Monday, September 27, 2021

Nintendo Switch OLED

The instant I held the Nintendo Switch OLED in my hands, I knew that if I planned to continue playing Switch games in handheld or tabletop mode, I needed to upgrade to the new version. No, it’s not the fabled Nintendo Switch 4K, but this October 8-bound upgrade is the one that matters if you game on the go, away from the TV-tied docking station.

There was no better demonstration of this than my time going hands-on with the new Nintendo console, blasting my way through early levels of the launch game Metroid Dread. The game, also due out October 8, is compatible with the old Nintendo Switch and Nintendo Switch Lite, which is good news since sold-out Nintendo Switch OLED pre-orders will make the new console hard to come by at first.

Nintendo Switch OLED model

(Image credit: Future)

I found the larger 7-inch Switch OLED screen more immersive than I had anticipated before my hands-on time and, after four and a half years of using the bezel-heavy 6.2-inch original Switch with its dated LCD screen, I can’t see myself going back. That’d be like asking me to give up my iPhone 13 Pro Max to return to an iPhone 5 with its thicker borders. No thanks. 

I also dug the higher contrast ratio, ideal for darker games. That’s why Metroid Dead is a great vehicle for the Switch OLED – it has spots of bright colors among deep black stages. The screen resolution is still 720p instead of 1080p away from the dock, but at a screen size like this, which doesn’t stretch the pixels, Metroid’s Samus Aran looks crisp and her suit colors pop nicely on the bright OLED panel. I’ll just always wonder how much better everything would look with a bit more pixel density on a 7-inch Full HD display.

Switch OLED retains a familiar look with nearly identical dimensions to the original Switch despite its noticeably larger screen size. This means it supports the rail system that allows for the detachable Joy-Con controllers to be attached to the sides of the screen. The Switch OLED model I played with had those fresh-looking white Joy-Con attached, though Nintendo is also launching a model with the original Neon Red and Neon Blue Joy-Con colors.

Nintendo Switch OLED model

(Image credit: Future)

I found the retooled rear kickstand, now wider and more durable, useful for the first time in tabletop mode and the speakers are powerful enough that I didn’t immediately reach for the headphones Nintendo provided during my demo. Other perks, like 64GB of internal storage (instead of 32GB on the original model) and Ethernet LAN support on the docking station, should benefit everyone – whether you play in handheld mode, tabletop mode and TV mode.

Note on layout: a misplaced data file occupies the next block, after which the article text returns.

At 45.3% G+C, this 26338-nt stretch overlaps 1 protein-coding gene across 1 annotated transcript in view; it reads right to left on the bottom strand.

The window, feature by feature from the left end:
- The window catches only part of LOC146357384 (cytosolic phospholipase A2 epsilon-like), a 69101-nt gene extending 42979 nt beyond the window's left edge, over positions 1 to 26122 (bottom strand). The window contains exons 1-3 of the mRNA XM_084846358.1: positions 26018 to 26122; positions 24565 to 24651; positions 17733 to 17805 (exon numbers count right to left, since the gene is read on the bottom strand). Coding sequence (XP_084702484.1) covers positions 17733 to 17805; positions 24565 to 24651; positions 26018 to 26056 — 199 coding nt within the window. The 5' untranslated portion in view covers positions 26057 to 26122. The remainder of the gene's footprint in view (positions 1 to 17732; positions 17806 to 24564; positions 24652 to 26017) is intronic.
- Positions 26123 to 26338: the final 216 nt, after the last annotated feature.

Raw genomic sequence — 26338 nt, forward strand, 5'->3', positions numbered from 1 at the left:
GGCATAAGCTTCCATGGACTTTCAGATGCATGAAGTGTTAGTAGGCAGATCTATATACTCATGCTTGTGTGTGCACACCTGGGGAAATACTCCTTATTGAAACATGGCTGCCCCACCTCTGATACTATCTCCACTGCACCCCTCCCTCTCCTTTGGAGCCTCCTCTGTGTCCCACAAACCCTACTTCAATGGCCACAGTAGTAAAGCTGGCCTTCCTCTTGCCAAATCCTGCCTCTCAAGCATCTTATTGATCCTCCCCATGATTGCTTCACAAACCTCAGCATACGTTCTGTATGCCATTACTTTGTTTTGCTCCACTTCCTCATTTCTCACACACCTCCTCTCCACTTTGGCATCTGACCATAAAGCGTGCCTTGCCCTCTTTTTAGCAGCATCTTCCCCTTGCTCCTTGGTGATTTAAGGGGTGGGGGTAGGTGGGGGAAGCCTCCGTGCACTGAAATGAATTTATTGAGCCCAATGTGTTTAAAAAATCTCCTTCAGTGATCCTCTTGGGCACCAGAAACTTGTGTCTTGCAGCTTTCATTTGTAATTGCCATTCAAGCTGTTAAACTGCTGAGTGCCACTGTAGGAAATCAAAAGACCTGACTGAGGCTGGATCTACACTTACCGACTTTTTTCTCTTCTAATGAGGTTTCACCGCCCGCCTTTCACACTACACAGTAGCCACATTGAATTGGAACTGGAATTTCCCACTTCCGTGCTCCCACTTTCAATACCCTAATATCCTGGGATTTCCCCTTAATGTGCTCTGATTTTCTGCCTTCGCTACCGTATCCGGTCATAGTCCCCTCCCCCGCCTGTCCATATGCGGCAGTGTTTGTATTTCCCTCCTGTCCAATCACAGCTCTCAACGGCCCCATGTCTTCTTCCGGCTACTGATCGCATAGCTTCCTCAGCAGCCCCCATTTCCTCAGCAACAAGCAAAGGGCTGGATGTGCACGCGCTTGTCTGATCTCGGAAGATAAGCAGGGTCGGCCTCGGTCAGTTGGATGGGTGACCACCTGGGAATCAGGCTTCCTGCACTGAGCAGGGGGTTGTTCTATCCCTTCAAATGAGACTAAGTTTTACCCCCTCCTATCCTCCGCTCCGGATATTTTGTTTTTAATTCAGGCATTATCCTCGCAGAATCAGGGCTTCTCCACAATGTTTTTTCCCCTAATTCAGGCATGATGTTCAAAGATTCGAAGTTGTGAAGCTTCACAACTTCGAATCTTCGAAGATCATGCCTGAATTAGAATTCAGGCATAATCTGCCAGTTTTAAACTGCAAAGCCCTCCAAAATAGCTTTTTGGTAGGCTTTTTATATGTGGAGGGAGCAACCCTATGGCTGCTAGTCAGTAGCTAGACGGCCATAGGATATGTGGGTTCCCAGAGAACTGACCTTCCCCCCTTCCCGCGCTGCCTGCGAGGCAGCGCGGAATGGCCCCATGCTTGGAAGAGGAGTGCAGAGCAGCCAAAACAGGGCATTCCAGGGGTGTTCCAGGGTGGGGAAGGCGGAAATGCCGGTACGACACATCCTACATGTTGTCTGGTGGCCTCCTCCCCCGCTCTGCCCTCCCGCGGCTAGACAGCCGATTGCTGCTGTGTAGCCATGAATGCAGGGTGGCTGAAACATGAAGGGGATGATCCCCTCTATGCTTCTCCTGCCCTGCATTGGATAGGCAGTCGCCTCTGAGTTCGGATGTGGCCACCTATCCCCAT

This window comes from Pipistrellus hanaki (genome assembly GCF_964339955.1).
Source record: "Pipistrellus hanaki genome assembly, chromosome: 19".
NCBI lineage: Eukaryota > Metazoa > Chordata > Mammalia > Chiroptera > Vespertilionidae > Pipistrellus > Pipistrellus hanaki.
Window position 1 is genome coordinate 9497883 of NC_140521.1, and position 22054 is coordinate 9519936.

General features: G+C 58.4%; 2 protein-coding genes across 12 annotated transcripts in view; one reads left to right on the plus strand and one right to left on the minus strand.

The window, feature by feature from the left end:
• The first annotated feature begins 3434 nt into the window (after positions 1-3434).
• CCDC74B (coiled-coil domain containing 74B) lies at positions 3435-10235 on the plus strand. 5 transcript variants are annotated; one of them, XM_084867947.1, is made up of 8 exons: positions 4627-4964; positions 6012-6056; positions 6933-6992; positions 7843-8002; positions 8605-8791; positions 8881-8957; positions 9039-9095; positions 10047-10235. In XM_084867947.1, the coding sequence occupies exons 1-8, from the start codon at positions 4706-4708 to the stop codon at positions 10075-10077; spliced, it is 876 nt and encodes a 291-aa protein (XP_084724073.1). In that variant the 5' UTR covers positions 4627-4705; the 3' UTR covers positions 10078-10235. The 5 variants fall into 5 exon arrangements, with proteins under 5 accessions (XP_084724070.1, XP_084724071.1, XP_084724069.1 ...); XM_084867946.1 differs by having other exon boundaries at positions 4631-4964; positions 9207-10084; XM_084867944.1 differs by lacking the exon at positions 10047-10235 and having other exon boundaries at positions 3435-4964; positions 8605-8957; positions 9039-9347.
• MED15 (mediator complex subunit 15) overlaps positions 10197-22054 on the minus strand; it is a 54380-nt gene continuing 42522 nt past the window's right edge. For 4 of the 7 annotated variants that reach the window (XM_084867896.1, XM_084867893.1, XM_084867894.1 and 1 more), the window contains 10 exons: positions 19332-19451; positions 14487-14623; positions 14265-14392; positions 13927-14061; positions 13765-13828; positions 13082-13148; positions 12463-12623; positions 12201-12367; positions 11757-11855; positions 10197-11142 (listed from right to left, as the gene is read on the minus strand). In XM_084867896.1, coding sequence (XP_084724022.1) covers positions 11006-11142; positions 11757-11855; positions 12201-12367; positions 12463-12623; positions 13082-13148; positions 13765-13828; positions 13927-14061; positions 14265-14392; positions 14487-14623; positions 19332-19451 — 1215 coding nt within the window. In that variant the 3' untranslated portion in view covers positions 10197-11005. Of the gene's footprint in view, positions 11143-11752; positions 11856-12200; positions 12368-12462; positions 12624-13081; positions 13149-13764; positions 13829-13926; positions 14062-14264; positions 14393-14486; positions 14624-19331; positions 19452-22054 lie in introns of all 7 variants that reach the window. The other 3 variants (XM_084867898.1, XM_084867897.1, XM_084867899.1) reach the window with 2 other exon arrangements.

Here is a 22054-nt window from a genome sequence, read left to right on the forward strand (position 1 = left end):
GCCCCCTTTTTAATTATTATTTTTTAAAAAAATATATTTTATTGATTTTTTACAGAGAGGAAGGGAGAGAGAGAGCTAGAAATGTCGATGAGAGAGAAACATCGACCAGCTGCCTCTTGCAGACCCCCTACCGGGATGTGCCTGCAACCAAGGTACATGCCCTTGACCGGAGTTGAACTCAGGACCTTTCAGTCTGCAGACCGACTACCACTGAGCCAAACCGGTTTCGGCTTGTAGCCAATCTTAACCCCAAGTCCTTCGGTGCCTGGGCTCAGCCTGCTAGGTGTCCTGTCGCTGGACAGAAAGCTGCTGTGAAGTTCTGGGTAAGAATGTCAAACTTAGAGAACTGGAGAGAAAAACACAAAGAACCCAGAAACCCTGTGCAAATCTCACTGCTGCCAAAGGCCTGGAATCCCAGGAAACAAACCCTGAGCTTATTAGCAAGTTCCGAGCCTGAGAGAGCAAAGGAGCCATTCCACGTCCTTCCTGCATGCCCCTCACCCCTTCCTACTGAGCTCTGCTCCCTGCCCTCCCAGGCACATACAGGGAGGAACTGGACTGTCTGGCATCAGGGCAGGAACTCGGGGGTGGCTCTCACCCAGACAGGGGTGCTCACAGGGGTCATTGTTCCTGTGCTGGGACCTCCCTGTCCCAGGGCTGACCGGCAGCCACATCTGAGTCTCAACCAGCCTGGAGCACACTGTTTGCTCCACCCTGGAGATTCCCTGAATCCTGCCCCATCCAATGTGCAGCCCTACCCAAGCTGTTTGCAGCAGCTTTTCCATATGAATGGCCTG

Most of the Nintendo Switch OLED upgrades are tailored toward players who game away from the TV docking station that’s still capped at 1080p. This isn’t the Nintendo Switch Pro that many people were anticipating but it’s a stepping stone – a familiar, but noticeably improved handheld console that’s the new best way to play all of Nintendo’s exclusives for the foreseeable future.

Price and release date

You’re going to pay more for that bigger, better screen, extra storage and reliable kickstand, but not pay through the nose. The Nintendo Switch OLED price is $349.99 / £309.99 / AU$539.

Nintendo Switch OLED model

(Image credit: Future)

That’s $50 / £30 / AU$90 more than the Nintendo Switch 2017, which still sells (and sells out) at its launch price of $299.99 / £279.99 / $449. The handheld-only Nintendo Switch Lite remains $199.99 / £199.99 / AU$329.95 without the ability to dock it and display games on a TV.

The Switch OLED release date is Friday, October 8, and pre-orders remain hard to come by. It went on sale in mid-July in most regions and sold out within minutes. The good news is that I expect that inevitable cancelations over the last two-and-a-half months will free up inventory at retailers soon – at least for persistent Nintendo Switch OLED restock hunters.

Keep in mind: Nintendo Switch OLED model in white sold out first during the pre-order phase, which indicates it’ll be harder to come by than the version with the been-there-done-that Neon Red and Neon Blue Joy-Con. You could do what I did four-and-a-half years ago when I ordered the Switch with gray Joy-Con and bought the then-hard-to-com-by Neon Joy-Con separately.

Bigger, better display for handheld gamers

The Nintendo Switch OLED name properly describes why you’d want to either buy for the first time or upgrade: the new OLED screen is hands-down better than the LCD panel found in the original Switch due to size and clarity – in that order – according to my early experience with the new console.

Nintendo Switch OLED model

(Image credit: Future)

The jump to a 7-inch OLED is meaningful when we’ve all been confined to a 6.2-inch LCD, and the move comes with all of the benefits of shifting to the newer screen technology. OLED is superior to the LCD in many (but not all) ways, as its pixels can essentially turn off to exhibit true blacks. It’s why OLED has replaced LCD in most high-end smartphones.